Recent research tells us that one of the keys to student success is self-regulation – the ability to monitor and modify emotions, to focus or shift attention, to control impulses, to tolerate frustration or delay gratification. But can a child’s ability to self-regulate be improved? Canada’s leading expert on self-regulation, Dr. Stuart Shanker, knows it can and that, as educators, we have an important role to play in helping students’ develop this crucial ability. Distinguished Research Professor at York University and Past President of the Council for Early Child Development, Dr. Shanker leads us through an exploration of the five major domains—what they are, how they work, what they look like in the classroom, and what we can do to help students strengthen in that domain.
This book was written for parents, caregivers, professionals and more - to guide you on how to move away from prompting and prodding kids - and toward authentic connections and competent roles. You'll learn how to create a positive learning environment for everyone, and feel empowered as you thoughtfully expand roles and responsibilities.
This book was written to teach you how making small shifts in your language and speaking style will produce important results. You will stop telling kids what to do and instead thoughtfully give them information to help them make important discoveries in the moment. These moments build resilience, flexibility, and positive relationships over time. You might be a therapist or a teacher, or you might be a parent, grandparent, or babysitter. Your child might have a diagnosis such as autism, Asperger’s Syndrome, ADHD, PDA or Non-Verbal Learning Disability. But they might not. No matter your child’s learning style, this book was written to help you feel equipped to make a difference, simply by being mindful of your own communication and speaking style.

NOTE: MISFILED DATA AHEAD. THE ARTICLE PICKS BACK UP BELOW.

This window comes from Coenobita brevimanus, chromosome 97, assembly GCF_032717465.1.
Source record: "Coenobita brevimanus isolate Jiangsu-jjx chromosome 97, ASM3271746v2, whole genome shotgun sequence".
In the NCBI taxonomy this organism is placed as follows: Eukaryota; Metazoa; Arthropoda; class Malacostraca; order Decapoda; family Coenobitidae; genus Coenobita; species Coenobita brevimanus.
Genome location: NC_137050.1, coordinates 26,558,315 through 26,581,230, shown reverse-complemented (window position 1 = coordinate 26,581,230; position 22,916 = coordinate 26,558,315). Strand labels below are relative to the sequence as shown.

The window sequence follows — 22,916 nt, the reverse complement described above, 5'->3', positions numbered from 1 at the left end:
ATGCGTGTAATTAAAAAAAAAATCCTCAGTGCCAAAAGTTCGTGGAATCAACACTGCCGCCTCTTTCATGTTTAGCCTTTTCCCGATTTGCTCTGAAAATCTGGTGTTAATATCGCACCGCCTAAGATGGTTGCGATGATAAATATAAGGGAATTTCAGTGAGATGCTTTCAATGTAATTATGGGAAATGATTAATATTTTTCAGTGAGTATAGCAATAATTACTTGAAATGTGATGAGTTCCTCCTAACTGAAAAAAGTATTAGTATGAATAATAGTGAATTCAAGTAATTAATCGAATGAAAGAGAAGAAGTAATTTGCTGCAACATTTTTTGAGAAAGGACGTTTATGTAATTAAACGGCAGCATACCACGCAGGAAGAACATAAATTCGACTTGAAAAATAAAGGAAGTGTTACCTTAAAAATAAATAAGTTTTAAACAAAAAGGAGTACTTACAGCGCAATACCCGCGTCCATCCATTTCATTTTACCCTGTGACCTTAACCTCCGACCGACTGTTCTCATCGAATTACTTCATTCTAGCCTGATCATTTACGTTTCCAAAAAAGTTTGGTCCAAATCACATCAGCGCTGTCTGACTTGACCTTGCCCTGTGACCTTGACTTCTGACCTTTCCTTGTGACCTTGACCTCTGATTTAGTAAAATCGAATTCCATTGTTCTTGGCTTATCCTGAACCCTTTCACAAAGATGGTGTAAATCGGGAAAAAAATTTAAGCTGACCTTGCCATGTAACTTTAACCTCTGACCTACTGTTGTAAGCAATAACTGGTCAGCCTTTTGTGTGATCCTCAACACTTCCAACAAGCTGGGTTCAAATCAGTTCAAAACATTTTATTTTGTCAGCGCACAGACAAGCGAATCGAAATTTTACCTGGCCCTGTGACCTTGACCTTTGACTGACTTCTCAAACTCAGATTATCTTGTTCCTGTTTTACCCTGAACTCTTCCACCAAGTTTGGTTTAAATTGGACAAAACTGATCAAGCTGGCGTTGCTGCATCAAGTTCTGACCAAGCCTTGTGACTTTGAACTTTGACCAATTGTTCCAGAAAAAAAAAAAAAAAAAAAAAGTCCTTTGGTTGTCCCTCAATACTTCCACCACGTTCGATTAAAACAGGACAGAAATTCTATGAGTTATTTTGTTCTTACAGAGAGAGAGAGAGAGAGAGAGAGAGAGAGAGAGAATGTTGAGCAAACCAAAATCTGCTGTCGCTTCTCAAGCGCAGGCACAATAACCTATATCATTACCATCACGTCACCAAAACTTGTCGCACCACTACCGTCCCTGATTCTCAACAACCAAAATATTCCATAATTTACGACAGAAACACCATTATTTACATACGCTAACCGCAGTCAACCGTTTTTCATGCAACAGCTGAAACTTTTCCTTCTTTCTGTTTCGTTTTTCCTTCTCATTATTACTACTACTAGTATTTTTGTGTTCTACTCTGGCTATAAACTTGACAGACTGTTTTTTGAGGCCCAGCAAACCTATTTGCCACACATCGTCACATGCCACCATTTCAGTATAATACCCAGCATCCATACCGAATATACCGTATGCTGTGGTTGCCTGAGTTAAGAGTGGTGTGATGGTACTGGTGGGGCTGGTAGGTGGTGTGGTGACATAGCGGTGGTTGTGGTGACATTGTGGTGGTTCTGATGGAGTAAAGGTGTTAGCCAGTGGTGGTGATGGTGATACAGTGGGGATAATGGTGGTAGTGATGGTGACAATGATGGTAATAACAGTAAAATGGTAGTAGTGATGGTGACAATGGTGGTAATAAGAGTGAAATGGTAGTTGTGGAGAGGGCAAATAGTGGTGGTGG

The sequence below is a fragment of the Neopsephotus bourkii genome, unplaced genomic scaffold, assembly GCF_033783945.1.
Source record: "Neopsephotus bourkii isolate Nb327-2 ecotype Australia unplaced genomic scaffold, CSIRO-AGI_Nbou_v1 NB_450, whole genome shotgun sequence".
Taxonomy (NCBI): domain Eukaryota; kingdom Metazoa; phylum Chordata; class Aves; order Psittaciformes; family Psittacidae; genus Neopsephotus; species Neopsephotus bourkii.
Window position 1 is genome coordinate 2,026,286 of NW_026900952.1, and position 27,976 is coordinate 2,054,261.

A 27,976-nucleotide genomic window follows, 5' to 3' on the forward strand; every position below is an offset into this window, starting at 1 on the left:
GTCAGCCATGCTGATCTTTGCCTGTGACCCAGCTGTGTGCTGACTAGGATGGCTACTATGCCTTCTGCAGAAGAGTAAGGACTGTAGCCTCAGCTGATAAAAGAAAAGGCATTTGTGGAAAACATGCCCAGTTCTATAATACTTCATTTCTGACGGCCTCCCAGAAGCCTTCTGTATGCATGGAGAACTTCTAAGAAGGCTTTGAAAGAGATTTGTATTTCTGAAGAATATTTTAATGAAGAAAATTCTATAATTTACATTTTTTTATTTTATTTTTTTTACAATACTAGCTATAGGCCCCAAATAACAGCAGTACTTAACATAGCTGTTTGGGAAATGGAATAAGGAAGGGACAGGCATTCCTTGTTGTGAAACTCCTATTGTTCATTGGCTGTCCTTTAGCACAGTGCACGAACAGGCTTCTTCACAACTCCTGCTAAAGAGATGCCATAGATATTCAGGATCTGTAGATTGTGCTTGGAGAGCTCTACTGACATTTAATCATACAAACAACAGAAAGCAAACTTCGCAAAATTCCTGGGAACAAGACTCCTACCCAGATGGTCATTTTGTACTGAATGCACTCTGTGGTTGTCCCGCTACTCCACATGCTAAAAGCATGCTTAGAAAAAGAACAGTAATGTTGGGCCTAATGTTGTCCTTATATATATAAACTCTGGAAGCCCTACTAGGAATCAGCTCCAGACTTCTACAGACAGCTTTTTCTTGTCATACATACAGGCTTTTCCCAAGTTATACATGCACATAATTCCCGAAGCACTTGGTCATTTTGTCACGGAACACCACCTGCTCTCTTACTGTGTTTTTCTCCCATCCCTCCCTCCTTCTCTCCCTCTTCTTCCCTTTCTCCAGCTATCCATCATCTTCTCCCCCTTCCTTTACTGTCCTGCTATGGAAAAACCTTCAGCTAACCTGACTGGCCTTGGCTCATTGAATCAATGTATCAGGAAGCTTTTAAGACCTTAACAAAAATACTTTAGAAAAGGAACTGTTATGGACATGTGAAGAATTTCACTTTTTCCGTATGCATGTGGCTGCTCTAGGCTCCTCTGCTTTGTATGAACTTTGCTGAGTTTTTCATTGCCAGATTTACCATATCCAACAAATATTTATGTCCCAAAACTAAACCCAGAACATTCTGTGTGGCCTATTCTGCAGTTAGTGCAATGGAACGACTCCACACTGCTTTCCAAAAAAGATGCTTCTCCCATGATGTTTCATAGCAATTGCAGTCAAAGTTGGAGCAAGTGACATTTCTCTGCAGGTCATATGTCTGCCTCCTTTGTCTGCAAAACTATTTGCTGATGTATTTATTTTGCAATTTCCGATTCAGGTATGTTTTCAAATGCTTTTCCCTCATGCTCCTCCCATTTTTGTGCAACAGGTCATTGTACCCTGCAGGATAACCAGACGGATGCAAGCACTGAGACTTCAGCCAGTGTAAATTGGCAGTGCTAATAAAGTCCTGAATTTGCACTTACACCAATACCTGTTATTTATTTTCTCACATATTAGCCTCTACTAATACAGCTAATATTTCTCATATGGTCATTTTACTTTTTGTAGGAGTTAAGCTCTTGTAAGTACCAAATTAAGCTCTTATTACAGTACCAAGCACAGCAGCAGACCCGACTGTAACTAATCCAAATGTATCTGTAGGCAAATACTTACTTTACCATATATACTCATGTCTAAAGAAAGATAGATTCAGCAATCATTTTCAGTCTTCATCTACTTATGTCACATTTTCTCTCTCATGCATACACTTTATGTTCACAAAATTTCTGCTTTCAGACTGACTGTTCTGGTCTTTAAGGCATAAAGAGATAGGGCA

School discipline is broken. Too often, the kids who need our help the most are viewed as disrespectful, out of control, and beyond help, and are often the recipients of our most ineffective, most punitive interventions. These students—and their parents, teachers, and administrators—are frustrated and desperate for answers. Dr. Ross W. Greene, author of the acclaimed book The Explosive Child, offers educators and parents a different framework for understanding challenging behavior. Dr. Greene’s Collaborative & Proactive Solutions (CPS) approach helps adults focus on the true factors contributing to challenging classroom behaviors, empowering educators to address these factors and create helping relationships with their most at-risk kids.
Shanker is renowned for using cutting-edge neuroscience to help children feel happy and think clearly by better regulating themselves. In his new book, Reframed, Shanker explores self-regulation in wider, social terms. Whereas his two previous books, Calm, Alert, and Learning and Self-Reg, were written for educators and parents, Reframed, the final book in the trilogy, unpacks the unique science and conceptual practices that are the very lifeblood of Self-Reg, making it an accessible read for new Self-Reggers.
Self-Reg Schools: A Handbook for Educators answers that question by detailing how four models, or streams, of self-regulation environments develop in our classrooms and schools. Each stream is outlined with practical tools and strategies you can use to enhance your classroom so that it reflects and embodies the theory and practice of self-regulation for the benefit of all–you, your students, parents, and the community at large. This includes